The Band: Bill Ashton directing Tom Taylor (piano): Conor Chaplin (bass guitar); Rob Luft (guitar); Dave Elliott (drums); Laurence Hill (percussion); Tom Walsh, Laura Jurd, Rob Greenwood, Jack Davis, Mark Perry (trumpets); Mat Walton, Ross Anderson, Raphael Clarkson (tenor trombones), Barry Clements (bass trombone), Anna Drysdale (French horn); saxophones: Lucas Dodd & Mike Wilkins (altos), Richard Shepherd & Ben Mallinder (tenors), Charlotte Beattie (baritone); Helen Wilson (flute). Lauren Derwent (left) was the guest vocalist and also played percussion.
The Music: Are We Keeping You Up, Sir? (Dick Walter) : Tangerine (Victor Schertzinger & Johnny Mercer, arr. Steve Titchener) : Abbey Gale (Evan Jolly) : Bristol Cream : Let’s Settle Down (v) (Bill Ashton, arr. Evan Jolly) : When Love Is Lost (v) (Chris Denmead, Evan Jolly, Bill Ashton) : Remembrance (for Chris) (Paul Hart) : When You’re Ready (Evan Jolly) : Almost There (Anthony Adams) : Riffin’ The Griffin (Josh Daniels) : Adeus Tristeza (Goodbye Sadness) (Fernando Tordo) : Keep It Simple (v) (Bill Ashton, arr. Steve Perry) : You’d Think I’d Learn (v) (Bill Ashton, arr. Josh Daniels) : Going Dutch (Chris Smith)
The Gig: This concert took place only a few days after the funeral of NYJO’s longest-serving drummer, Chris Dagley, so it was always going to be an occasion for reflection. But it was also an occasion for several new band members to take their Manor bows and for us to welcome Tom Taylor, Laurence Hill, Raphael Clarkson, Mike Wilkins and Charlotte Beattie to the fold…
The concert started with Dick Walter’s Are We Keeping You Up, Sir? It’s a super score that never stops swinging! After the introduction, which set the very relaxed tempo, solos came from Mat Walton, Mark Perry and Ben Mallinder. Along the way there was a beautiful ‘a capella’ chorus for the saxophone section and some drum breaks from Dave Elliott (right), both with and without brushes. Steve Titchener’s joyful arrangement of the ‘standard’ Tangerine is a lovely swinging affair and we heard solos from Laura Jurd and Lucas Dodd, with Dave again contributing some tasteful drum fills.
An ensemble start to Evan Jolly’s Latin-tinged Abbey Gale, with trumpets well to the fore, led into an extended flute solo for Helen Wilson. Tom Walsh followed with a fine flugel solo before lots of duetting between Dave’s drums and Lauren Derwent’s and Laurence’s percussion brought proceedings to a close. Helen’s flute was featured again on Bristol Cream, a new number which the whole of the band were sight-reading; solos were provided by Jack Davis and Richard Shepherd, the latter making his third appearance here in as many sessions, each time with a different band!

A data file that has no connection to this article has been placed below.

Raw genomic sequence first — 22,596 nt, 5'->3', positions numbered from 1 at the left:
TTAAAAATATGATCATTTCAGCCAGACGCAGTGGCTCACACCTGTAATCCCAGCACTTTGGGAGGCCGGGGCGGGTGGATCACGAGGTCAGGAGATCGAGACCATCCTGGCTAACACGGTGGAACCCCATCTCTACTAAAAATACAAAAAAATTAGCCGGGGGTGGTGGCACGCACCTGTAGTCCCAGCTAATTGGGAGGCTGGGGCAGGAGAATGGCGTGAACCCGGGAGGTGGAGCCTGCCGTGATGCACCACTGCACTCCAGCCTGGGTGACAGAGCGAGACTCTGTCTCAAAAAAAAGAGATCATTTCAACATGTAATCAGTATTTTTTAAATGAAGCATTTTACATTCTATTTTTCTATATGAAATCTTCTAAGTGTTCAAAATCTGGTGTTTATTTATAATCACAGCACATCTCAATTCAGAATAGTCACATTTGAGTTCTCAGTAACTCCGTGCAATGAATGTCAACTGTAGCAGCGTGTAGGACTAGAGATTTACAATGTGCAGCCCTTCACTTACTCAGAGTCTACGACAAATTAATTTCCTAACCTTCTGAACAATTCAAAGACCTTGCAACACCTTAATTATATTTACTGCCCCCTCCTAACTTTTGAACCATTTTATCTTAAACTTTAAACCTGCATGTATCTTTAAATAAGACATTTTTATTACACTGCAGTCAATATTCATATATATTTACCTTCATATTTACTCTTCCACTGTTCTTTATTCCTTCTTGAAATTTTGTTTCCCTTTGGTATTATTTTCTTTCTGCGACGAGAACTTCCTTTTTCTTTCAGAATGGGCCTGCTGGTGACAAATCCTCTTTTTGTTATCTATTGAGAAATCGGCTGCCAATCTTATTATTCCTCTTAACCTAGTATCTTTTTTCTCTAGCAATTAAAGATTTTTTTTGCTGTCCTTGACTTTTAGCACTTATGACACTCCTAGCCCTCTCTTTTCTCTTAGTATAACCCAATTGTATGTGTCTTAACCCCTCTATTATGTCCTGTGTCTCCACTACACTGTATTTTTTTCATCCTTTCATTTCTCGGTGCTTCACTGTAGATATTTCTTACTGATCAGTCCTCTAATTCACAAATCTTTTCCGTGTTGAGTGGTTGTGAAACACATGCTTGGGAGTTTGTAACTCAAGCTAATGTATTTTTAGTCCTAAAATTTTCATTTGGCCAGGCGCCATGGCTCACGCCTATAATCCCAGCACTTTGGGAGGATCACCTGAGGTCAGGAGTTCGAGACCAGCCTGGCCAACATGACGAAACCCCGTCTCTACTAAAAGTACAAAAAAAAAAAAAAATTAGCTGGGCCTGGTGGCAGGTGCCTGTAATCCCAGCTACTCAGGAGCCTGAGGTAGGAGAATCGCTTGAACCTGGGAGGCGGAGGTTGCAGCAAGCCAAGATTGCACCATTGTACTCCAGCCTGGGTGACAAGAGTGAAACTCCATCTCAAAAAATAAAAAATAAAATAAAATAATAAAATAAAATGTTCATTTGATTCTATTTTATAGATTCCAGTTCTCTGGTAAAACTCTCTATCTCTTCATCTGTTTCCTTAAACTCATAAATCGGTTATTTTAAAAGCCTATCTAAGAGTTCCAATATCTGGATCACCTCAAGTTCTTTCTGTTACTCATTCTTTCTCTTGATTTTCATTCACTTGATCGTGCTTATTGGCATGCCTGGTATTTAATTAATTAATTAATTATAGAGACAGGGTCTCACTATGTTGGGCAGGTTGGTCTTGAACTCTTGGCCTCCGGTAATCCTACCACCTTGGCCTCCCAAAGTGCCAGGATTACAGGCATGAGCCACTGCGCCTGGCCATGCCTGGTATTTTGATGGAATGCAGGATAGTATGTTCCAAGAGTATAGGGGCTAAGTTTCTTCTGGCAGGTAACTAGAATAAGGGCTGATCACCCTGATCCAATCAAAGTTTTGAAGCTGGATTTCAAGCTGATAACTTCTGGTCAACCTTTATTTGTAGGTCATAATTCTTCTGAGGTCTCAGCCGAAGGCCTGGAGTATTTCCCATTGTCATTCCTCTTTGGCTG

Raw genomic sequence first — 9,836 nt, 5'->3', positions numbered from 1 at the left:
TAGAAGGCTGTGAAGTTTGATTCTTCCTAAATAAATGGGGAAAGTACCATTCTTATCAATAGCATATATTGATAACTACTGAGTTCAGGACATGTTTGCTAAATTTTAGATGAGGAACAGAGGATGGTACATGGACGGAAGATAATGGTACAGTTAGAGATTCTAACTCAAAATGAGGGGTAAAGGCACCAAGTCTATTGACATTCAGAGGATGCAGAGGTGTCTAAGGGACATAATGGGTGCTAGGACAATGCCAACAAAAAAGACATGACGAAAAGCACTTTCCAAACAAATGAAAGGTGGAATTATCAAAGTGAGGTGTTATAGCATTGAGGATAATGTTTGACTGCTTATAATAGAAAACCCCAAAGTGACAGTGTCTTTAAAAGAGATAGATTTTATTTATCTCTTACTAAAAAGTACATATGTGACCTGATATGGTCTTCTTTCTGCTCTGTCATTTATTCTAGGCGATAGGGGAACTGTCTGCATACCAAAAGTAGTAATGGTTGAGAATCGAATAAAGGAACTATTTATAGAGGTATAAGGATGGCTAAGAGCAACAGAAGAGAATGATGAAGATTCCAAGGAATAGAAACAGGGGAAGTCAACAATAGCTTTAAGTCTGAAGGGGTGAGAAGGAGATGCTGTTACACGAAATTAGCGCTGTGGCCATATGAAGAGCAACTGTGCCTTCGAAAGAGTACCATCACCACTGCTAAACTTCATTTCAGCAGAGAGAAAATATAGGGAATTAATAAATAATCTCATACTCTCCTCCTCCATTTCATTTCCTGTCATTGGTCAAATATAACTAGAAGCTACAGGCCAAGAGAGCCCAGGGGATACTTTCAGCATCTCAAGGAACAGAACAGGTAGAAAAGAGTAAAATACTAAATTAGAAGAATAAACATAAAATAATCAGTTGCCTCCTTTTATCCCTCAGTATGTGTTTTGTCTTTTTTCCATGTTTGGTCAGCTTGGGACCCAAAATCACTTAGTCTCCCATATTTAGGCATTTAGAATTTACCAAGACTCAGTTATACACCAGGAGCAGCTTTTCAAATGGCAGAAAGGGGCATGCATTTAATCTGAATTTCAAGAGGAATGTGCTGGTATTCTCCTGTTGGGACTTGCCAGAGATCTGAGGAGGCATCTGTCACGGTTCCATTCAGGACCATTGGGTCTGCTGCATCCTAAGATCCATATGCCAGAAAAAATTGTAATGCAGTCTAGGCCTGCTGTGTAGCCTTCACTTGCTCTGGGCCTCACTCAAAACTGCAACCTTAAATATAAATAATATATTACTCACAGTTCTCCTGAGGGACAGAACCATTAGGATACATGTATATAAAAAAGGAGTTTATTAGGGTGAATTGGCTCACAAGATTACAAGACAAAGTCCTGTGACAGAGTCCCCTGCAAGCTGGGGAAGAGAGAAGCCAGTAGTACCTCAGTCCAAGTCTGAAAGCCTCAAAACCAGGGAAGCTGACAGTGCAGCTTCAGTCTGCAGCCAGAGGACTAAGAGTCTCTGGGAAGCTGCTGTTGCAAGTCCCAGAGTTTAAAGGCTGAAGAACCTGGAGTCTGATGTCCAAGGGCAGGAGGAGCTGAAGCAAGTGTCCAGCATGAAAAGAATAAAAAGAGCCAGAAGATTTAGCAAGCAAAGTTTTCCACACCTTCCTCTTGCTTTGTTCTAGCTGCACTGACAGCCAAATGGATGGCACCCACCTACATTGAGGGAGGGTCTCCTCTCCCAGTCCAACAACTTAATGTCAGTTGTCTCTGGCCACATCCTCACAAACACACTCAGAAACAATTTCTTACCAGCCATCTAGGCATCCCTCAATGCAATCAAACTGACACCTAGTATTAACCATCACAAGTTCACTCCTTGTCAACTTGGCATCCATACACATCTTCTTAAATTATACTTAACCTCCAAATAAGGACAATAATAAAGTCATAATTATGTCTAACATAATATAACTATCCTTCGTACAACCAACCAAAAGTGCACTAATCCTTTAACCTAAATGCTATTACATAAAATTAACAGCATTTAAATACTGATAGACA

Guest vocalist Lauren started her brace of first set numbers with Bill Ashton’s Let’s Settle Down, singing the verse at a very slow tempo with just Rob Luft’s guitar accompaniment. The tempo increased for the chorus and it was a joyful romp from then on, with another LD, Lucas taking the solo honours. Lauren stayed on the front mic to sing Christine Denmead’s soulful When Love Is Lost, to which Tom Walsh added a delightful flugelhorn introduction.
Paul Hart’s evocative Remembrance hasn’t been played that often at The Manor: this performance, dedicated to the memory of Chris Dagley, was a natural choice to close the first set. Helen started it on flute; a solo piano interlude from Tom Taylor followed before Helen played the remainder, with the rest of the band in an accompanying role. Poignantly, Chris’s parents David and Molly arrived in time to hear NYJO’s heartfelt tribute to their son.
The second set started with the irrepressible Evan Jolly’s When You’re Ready, a lovely swinging tune which started with the muted trumpets stating the theme – the solos were handled by Richard and Mark. Almost There was a masterful guitar ballad feature for Rob, whilst one of NYJO’s classic scores – Josh Daniels’ Riffin’ The Griffin (the Griffin being the emblem of the Vauxhall Car Company and Fullers Brewery, both of whom once sponsored the band) – a great piece of swinging jazz, was a vehicle for solos from Richard and Jack. Fernando Tordo’s Adeus Tristeza (Goodbye Sadness), a legacy of NYJO’s tour of Portugal many moons ago, was today dedicated to David and Molly Dagley – Chris had played on the original recording.
Lauren returned to the vocal mic to give us her second brace of songs – and she sang them both delightfully! Keep It Simple, notable for the inspired, and typically ‘Ashtonian’, rhyming of ‘heavenly choirs’ with ‘Jeremiahs’’, featured a solo from Mark; You’d Think I’d Learn had Lauren singing the verse to just Tom Taylor’s piano accompaniment – then the tempo changed up a gear or so for the chorus and we heard the other LD, Lucas (right), soloing on alto.
The final number of the afternoon, ex-NYJO trumpet player Chris Smith’s Going Dutch, was written for a tour of the Netherlands sometime in the 1980’s.It’s a tune featuring, and equally shared between (see what he did there?), the two tenors and, despite Bill counting the tune in at Warp speed, Richard and Ben successfully mastered their briefs, alternately duetting and trading fours for the duration; Dave managed to sneak in a drum solo towards the end.
This concert was an opportunity both to reflect on and consider NYJO’s enduring legacy and to celebrate the band’s essential, and continuing, contribution to the current vibrancy and wellbeing of UK jazz.
Review: Steve Harris/Ian Fielding : Photos: Bill Ashton/Alan Tagg